Saturday, August 12, 2006

Lichen, Lichen, Everywhere

Medicine has a lot of descriptive terms. Sometimes it's related to food - ex: "currant jelly" sputum seen in Klebsiella infection, anchovy-paste pus of an amoebic liver abscess, but sometimes, it's not. To a novice in dermatology, there seems to be an awful lot of reference to lichen. Lichen planus, lichen sclerosis et atrophicus, lichen simplex chronicus, lichen nitidus, lichen striatus, to name a few, which are all dermatologic diagnoses that look very different to the naked eye.

Whoever came up with these names obviously knew their lichens. For those of us who grew up in the city, lichen is about as greek as it gets. What in the world is this lichen thing, and why does it look so different?? So for those of you in the same boat, here's what I've learned:

Lichen is a cominbation of two organisms - a fungus and an algae. The latter produces food for the fungus via photoxynthesis, and the fungus provides the algae with minerals and water absorbed from the base they grow on (tree, soil, rock, etc). Most of the lichen's bulk is made up of fungus, and the shape of the lichen is usually determined by the fungal partner. Since they have little control over the amount of water in their environment, lichens are "poikilohydric," which means they can tolerate and survive through long periods with no water. As such, they can be found in more extreme environments where other plant forms may not be able to survive.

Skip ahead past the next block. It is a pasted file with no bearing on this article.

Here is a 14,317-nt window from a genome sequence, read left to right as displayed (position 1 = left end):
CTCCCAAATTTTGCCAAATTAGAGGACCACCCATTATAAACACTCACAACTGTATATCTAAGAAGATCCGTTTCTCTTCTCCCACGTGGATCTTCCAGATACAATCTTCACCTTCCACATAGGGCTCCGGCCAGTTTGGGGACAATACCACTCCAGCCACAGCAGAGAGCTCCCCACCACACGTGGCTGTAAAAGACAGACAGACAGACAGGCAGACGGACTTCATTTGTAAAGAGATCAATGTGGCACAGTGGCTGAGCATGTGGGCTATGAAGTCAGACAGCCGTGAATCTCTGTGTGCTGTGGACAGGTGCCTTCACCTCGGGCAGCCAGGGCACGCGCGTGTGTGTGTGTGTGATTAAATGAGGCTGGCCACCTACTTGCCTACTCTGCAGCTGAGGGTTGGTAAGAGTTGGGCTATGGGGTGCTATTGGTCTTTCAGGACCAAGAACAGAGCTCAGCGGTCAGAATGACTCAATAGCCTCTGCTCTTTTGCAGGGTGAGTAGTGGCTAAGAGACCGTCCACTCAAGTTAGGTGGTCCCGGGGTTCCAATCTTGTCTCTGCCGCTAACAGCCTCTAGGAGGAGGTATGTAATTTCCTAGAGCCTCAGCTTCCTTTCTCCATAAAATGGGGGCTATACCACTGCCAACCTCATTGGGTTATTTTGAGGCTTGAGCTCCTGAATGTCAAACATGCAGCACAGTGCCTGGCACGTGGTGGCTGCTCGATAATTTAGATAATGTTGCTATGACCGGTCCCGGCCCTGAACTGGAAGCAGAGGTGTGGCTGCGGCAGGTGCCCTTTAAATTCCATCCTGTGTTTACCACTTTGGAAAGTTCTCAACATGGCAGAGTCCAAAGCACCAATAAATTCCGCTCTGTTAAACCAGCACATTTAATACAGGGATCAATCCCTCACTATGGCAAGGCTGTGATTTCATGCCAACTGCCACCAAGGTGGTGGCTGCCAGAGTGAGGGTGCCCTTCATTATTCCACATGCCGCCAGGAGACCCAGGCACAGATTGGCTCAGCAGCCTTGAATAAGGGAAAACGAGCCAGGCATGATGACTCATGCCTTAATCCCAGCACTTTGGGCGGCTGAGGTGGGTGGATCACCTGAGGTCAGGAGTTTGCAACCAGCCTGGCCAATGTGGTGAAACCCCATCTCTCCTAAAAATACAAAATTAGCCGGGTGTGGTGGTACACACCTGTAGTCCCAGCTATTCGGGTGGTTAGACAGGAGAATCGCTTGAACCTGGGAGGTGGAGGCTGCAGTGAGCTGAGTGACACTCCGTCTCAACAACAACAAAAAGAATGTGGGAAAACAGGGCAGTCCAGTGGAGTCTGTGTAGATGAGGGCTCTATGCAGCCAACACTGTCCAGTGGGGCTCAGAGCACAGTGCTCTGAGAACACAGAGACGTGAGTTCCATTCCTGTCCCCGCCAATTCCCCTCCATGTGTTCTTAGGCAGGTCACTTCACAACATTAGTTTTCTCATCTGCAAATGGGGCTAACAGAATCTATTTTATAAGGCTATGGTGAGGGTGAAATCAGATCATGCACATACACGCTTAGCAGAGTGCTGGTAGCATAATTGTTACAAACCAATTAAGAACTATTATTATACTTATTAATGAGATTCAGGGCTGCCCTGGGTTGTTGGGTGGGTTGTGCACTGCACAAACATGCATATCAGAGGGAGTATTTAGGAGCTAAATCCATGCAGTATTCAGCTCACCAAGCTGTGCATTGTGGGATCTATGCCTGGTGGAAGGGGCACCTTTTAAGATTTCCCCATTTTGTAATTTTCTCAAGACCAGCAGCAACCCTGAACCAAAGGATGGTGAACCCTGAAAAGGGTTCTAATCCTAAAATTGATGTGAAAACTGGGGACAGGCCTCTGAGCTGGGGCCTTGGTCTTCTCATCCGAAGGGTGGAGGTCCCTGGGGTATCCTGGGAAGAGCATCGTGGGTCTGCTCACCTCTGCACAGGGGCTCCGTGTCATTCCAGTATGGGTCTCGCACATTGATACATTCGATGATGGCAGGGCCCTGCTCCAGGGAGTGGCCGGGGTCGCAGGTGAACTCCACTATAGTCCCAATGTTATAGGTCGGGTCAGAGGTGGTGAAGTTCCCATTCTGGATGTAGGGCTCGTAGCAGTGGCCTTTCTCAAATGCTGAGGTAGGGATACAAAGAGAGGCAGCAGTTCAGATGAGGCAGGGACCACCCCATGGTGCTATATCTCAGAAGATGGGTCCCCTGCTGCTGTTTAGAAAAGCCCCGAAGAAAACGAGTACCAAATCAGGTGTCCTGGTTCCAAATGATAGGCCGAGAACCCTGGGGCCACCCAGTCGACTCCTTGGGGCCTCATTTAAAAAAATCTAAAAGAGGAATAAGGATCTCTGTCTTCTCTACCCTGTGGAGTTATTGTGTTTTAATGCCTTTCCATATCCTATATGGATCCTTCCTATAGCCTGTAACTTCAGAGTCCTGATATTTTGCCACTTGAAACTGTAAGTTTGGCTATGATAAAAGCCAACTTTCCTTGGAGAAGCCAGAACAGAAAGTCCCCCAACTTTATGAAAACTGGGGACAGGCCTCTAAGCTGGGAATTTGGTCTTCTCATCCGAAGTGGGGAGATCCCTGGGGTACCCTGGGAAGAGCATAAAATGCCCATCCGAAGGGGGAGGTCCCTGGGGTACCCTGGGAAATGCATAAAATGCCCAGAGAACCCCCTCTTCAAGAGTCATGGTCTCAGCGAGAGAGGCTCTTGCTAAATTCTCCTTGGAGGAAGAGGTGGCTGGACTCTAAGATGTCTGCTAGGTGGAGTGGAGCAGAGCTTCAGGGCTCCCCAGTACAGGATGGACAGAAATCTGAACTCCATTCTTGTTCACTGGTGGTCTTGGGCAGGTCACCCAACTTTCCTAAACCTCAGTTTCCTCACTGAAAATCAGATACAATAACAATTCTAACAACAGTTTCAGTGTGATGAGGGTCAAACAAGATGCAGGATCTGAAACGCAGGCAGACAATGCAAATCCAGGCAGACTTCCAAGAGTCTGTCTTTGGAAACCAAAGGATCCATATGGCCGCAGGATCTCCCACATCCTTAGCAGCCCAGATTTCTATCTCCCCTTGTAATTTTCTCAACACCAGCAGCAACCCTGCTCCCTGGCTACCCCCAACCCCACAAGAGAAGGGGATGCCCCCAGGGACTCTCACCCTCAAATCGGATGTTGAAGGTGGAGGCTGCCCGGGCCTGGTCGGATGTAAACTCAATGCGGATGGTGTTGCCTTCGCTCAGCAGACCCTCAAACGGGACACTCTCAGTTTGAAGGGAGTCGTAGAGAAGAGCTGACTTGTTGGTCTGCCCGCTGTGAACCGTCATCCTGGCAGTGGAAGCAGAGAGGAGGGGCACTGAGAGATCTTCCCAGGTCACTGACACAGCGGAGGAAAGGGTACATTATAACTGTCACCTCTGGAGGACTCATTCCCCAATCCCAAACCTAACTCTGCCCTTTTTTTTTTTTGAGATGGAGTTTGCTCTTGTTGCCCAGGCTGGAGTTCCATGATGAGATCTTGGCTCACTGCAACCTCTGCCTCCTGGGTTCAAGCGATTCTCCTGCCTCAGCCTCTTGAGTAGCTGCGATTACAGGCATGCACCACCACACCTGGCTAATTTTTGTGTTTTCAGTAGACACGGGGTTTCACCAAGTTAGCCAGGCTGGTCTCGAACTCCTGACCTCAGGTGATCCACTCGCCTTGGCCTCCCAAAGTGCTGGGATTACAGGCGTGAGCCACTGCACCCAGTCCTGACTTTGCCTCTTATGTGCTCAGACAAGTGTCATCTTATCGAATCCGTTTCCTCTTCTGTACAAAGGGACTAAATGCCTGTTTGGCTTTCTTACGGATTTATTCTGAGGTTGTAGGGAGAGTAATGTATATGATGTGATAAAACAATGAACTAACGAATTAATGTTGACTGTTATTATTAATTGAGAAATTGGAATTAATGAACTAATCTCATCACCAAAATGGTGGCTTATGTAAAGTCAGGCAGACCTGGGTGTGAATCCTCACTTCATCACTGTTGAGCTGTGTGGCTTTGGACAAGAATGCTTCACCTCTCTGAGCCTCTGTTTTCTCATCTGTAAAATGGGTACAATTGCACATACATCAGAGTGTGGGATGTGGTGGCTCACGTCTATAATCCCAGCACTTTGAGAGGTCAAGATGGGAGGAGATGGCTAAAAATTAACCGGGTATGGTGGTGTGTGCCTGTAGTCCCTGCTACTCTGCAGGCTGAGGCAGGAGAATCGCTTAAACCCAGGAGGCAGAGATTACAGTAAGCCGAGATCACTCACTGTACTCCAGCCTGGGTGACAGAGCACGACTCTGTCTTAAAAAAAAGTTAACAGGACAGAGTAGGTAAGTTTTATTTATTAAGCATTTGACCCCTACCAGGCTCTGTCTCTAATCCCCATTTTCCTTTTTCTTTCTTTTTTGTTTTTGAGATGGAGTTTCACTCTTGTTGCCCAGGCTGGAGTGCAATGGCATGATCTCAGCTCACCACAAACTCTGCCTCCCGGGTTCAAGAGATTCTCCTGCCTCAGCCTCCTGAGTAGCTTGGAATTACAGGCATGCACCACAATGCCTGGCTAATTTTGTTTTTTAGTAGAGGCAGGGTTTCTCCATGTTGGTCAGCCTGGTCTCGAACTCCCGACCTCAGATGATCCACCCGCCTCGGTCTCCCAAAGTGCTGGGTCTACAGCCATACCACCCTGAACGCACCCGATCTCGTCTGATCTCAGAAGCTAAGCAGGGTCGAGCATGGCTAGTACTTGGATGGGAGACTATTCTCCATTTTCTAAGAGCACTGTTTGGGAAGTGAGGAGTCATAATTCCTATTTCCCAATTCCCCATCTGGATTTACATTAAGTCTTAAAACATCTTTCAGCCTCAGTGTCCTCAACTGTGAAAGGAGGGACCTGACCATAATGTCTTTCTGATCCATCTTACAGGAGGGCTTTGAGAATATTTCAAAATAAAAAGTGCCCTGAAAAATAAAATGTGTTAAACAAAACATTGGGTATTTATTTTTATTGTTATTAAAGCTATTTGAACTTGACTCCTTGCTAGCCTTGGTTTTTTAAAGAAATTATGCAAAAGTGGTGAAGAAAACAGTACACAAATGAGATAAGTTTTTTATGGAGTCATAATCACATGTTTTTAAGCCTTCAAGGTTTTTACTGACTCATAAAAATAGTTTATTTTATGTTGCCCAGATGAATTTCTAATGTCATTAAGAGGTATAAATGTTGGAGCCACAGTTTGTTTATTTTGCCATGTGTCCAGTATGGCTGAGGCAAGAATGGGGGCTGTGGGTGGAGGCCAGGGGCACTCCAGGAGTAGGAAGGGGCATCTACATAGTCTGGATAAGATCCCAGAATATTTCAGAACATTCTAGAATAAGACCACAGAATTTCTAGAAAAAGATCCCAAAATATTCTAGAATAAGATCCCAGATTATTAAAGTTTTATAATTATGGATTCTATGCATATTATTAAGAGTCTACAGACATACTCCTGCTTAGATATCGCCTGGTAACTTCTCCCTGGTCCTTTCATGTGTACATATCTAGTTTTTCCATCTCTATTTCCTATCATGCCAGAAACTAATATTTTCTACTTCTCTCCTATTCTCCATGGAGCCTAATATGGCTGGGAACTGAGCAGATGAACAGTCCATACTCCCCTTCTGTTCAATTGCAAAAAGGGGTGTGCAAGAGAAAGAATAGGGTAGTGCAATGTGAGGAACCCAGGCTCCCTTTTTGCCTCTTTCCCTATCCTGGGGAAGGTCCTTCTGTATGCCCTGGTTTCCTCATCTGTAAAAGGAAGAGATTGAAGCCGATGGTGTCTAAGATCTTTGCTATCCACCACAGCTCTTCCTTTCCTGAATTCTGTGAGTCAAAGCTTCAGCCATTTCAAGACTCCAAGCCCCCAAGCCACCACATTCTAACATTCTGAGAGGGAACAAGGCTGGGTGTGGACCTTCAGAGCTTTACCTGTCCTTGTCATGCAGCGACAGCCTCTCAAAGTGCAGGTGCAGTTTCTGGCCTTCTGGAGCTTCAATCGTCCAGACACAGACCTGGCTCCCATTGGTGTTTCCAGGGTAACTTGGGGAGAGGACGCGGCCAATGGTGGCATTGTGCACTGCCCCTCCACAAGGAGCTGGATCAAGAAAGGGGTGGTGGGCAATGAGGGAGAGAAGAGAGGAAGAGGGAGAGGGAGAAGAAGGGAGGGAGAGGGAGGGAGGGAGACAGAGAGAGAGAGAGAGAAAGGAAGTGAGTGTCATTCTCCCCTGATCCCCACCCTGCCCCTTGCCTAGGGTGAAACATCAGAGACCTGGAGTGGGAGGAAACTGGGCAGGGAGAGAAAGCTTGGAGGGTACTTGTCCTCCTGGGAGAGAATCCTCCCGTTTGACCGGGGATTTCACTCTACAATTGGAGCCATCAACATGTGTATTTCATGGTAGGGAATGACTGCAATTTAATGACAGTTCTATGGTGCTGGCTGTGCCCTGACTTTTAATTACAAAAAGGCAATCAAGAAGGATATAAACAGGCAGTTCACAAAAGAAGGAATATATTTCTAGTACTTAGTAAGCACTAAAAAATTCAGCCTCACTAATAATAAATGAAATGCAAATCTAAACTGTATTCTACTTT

Lichen have different jobs as part of the environment. When they grow on soil, they assist help stabilize the sand and retain water. When they grow on rocks, some lichen contribute to the weathering of rocks to soil. They also serve as a food source for animals such as reindeer and butterflies.

So how come all these diagnoses look different but contain the name "lichen?" Turns out lichen differ greatly in what they look like and are classified into categories based on appearance: crustose (flat, paint-like), filamentose (hair-like), foliose (leafy), fruticose (branched), leprose (powdery), squamulose (scale-like), gelatinous. Who woulda thunk?


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